Smaller Cities Key to Rising Amtrak Ridership in 2013
Streetsblog DC reports that Amtrak’s recent ridership growth is fueled in part by smaller cities:
The major growth was in routes serving smaller cities.
Ridership was up 4 percent in Michigan, where construction to improve the speed of connections between Detroit and Chicago is entering the final phases. St. Louis to Chicago boardings were up 9.7 percent, indicating riders are responding to new investments in that line as well. One segment of track was recently upgraded from 79 mph to 110 mph service, and by the end of 2015 up to 75 percent of the route will receive similar improvements, shaving an hour off the trip between the two cities.
Meanwhile, the Pennsylvanian, serving Pittsburgh, Harrisburg and Philadelphia, saw a 3.3 percent ridership jump. And service in the San Joaquin Valley saw 6.6 percent more passengers.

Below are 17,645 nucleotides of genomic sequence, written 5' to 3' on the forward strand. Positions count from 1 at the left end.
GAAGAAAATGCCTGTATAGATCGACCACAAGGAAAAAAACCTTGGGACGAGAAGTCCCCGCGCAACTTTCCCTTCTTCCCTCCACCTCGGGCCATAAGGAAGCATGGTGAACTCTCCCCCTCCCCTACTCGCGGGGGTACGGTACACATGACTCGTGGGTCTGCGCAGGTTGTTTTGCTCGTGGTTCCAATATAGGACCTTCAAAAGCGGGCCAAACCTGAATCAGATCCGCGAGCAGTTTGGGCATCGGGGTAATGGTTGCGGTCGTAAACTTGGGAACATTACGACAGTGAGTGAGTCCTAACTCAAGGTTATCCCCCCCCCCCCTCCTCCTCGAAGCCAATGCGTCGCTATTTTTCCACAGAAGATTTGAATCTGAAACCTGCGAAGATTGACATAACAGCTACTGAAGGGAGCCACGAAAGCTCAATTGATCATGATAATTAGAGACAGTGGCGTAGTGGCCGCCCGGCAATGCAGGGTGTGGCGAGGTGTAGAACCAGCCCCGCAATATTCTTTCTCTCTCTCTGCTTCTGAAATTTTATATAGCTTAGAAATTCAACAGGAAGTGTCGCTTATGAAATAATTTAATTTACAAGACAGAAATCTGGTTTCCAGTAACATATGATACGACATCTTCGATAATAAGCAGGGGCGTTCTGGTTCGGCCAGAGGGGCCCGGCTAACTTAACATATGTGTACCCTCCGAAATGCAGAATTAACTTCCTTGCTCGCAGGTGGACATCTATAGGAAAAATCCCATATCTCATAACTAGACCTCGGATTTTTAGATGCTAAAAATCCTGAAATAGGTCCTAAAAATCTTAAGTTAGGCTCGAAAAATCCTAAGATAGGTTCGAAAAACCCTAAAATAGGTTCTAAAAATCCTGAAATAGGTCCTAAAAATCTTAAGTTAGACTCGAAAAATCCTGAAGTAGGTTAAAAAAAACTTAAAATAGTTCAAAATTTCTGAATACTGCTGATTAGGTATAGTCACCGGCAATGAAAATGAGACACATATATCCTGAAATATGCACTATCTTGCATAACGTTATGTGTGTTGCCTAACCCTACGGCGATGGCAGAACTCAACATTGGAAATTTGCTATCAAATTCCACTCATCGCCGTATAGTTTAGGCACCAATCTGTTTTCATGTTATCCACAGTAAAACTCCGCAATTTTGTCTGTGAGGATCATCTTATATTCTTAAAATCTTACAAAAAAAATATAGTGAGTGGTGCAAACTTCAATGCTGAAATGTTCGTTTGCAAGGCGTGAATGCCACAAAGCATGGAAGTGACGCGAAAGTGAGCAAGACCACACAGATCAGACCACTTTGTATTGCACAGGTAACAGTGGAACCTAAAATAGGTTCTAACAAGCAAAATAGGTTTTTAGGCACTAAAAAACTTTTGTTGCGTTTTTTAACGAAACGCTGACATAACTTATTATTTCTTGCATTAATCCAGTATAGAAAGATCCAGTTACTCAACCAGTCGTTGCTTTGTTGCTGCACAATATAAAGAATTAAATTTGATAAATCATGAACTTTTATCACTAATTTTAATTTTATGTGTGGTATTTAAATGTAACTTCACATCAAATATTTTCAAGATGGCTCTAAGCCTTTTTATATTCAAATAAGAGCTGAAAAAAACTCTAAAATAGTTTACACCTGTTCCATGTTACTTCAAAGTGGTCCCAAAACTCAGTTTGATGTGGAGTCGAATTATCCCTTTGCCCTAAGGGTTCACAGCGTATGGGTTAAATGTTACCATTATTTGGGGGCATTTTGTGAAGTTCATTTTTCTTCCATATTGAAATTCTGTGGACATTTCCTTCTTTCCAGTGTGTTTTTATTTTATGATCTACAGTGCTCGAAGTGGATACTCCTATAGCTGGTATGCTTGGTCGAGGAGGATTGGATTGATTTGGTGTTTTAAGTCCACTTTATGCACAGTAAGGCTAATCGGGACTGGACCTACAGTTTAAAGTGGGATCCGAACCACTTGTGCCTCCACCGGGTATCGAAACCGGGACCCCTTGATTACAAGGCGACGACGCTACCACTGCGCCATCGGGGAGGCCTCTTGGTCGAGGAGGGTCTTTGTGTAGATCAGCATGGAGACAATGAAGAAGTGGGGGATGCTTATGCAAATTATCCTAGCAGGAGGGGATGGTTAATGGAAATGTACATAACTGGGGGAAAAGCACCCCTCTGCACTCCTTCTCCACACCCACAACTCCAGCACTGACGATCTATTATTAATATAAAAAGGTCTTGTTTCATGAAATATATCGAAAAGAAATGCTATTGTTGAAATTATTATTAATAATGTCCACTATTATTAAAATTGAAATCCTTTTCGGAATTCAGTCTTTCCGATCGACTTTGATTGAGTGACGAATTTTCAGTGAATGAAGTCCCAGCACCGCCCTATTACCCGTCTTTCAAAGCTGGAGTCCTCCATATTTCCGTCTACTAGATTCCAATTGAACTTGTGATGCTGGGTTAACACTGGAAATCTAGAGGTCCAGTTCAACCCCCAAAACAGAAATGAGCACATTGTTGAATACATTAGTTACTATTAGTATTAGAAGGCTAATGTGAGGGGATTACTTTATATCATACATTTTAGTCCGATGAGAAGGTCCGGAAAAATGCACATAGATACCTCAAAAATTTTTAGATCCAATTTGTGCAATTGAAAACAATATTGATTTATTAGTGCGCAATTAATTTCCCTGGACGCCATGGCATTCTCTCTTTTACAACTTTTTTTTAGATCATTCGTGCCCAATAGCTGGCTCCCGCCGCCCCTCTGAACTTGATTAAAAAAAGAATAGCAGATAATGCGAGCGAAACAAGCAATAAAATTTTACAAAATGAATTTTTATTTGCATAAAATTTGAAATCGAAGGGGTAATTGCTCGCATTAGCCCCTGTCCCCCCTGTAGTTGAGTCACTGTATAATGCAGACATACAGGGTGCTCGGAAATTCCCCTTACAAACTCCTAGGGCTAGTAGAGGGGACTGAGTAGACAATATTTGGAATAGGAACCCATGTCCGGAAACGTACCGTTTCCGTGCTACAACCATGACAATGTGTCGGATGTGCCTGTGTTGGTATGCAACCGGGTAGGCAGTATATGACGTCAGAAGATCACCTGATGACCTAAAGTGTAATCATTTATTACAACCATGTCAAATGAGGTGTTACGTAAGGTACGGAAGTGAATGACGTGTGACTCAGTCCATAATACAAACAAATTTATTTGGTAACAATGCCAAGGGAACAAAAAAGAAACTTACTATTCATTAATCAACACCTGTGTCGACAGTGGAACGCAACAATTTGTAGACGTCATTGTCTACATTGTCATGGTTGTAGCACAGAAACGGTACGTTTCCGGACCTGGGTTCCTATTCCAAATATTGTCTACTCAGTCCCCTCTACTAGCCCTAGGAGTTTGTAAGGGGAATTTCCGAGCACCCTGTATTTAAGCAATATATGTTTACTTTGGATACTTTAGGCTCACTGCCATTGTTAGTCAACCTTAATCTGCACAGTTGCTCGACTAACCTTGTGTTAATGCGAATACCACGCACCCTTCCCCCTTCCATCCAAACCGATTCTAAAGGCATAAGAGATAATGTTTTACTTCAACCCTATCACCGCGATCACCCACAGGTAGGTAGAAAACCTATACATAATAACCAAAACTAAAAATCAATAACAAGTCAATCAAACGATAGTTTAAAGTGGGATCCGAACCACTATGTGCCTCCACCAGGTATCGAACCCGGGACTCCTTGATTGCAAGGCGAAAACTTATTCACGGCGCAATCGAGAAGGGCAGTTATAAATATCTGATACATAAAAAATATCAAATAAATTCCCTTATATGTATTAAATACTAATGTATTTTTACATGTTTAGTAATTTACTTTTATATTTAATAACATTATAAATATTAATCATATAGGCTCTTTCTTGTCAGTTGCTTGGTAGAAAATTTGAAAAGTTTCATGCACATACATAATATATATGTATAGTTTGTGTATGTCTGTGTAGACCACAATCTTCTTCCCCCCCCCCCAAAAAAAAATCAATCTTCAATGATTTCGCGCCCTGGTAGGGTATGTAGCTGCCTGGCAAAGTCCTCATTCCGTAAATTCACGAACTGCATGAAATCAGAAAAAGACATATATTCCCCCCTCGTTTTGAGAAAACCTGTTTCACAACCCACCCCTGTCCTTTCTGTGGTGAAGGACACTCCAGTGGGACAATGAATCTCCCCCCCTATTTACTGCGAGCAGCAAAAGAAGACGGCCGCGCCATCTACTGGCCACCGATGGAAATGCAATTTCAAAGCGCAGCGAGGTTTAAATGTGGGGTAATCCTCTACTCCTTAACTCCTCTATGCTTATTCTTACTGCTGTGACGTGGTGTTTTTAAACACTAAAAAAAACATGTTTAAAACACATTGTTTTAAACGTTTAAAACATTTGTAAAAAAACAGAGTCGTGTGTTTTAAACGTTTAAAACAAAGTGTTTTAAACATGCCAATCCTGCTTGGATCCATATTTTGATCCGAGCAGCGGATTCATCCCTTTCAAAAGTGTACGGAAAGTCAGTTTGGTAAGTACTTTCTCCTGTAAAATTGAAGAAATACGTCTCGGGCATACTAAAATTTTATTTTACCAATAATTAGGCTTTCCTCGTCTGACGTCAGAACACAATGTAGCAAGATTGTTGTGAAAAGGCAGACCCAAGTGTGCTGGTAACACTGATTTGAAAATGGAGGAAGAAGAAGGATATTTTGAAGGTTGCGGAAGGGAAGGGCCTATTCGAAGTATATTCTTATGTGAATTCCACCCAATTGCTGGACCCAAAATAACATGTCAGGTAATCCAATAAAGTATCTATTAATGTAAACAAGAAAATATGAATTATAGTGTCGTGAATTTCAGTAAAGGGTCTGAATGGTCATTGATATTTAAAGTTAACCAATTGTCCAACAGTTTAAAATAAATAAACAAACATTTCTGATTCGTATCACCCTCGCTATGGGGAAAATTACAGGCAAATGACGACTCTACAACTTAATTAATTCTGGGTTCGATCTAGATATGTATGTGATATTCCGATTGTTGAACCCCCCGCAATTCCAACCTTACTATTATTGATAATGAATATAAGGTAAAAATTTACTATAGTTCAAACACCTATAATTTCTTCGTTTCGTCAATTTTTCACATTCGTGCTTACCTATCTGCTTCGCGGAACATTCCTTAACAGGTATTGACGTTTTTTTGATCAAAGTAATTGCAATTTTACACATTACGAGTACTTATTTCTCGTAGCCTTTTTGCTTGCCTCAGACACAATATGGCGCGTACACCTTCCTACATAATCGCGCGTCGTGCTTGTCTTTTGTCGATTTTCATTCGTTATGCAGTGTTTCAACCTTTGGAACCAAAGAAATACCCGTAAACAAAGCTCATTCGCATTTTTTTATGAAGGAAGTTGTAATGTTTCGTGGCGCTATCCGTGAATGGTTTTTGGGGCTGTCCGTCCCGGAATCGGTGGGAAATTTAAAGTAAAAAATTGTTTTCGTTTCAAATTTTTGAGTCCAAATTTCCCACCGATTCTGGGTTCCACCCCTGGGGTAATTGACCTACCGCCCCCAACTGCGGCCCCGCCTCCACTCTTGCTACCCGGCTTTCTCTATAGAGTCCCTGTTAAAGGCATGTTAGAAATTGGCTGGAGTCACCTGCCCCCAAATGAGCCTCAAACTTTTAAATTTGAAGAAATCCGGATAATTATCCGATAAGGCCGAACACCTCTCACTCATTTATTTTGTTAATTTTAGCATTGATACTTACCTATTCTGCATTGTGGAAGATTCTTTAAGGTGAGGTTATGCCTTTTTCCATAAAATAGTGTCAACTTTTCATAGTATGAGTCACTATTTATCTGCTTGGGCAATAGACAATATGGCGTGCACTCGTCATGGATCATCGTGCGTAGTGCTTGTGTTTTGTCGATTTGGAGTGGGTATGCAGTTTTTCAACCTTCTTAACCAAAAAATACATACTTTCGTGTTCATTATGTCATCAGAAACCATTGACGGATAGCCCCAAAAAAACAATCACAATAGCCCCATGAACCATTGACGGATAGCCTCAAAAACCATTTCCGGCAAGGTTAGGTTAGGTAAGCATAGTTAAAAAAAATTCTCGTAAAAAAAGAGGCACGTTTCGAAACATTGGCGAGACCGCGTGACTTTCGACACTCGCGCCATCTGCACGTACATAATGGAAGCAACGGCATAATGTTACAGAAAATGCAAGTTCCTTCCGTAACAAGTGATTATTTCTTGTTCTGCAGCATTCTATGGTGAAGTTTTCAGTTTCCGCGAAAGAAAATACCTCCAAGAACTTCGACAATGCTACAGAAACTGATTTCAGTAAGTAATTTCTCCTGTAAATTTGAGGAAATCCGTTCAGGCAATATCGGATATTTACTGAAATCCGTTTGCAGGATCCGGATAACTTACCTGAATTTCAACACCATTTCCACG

The rise in San Joaquins ridership is further evidence of the value of building high speed rail to serve Valley cities, as they will contribute riders and revenue that will help sustain the California HSR system. The increase in ridership on the St. Louis to Chicago route, where federally funded improvements in Illinois have raised speeds in some sections to 110 mph, also shows the immediate benefits of higher speed rail service.
The recent resolution to the debt ceiling/shutdown in Congress raises some small hope that the Tea Party stranglehold on the House might ease and a coalition of not insane Republicans and Democrats could potentially cobble together a budget, and that such budget could maybe include some more funds for rail. That may be a faint hope at best. But there is clearly demand for passenger rail in the USA, and Congress ought to be doing everything it can to support it.